length in our DSP devices and also associated with the redundancy of the signal being captured, if the signal has redundancy
we need not have to store all of the values the signal takes. The former is carried out using sampling and the later using
quantization. Both the operations are done in sequence by ADCs. To reduce the error because of capturing the data only at
discrete instants (or sampling) it was thought that we should sample as closely as possible. It was ShannonWhittaker theorem,
in 1950s, which gave a breakthrough to sampling theory for discrete analysis of continuous functions. The theorem stated any function from
the vector space of bandlimited functions needs to be sampled only at least at twice the maximum frequency content
for perfect reconstruction of the original signal from these samples. The operation in a DSP chip to interface us with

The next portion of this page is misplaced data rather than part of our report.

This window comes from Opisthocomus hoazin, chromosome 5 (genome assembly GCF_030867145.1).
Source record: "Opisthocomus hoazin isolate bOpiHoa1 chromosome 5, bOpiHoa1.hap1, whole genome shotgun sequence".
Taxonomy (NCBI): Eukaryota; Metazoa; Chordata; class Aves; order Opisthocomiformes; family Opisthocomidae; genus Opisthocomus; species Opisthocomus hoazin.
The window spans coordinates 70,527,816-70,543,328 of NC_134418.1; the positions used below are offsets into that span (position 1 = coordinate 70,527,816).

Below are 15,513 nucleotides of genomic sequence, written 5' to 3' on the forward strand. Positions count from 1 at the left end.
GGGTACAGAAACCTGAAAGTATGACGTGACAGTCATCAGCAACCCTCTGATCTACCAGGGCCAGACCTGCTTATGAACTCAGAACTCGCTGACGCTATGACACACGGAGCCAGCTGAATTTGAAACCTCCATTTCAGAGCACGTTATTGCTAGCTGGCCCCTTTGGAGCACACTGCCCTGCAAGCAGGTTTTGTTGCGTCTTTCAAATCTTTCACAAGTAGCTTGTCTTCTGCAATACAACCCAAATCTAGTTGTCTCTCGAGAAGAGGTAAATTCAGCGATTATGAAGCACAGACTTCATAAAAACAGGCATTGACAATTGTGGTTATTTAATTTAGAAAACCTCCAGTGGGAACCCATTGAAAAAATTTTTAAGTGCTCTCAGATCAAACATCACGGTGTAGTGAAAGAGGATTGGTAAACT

the real world data, at a very light level, can be described as: Low pass filtering the analog signal, sampling the signal
based on ShannonWhittaker theorem, quantization (a nonlinear function mapping), feed this to the DSP analysis and the
analyzed output if to be sent back to the analog world (as in the case of music player) then reconstruct the signal
using interpolation through a DAC.

 Splines: A Perfect Fit for Signal and Image Processing by M. Unser
(IEEE Signal Processing Magazine, vol. 16, no. 6, pp. 2238, November 1999).
A very smart book in terms of the way the author has written it and illustrates each therem and content.
 Sampling, Wavelets, and , Tomography by Eds. J. Benedetto and A. I. Ahmed.
Good.
 Precise Undersampling Theorems by Donoho et. al
(Proceedings IEEE, 2010)
Enlightening and easy in quick reading and getting an intuitive understanding.
An article by me:
Sparse Reconstruction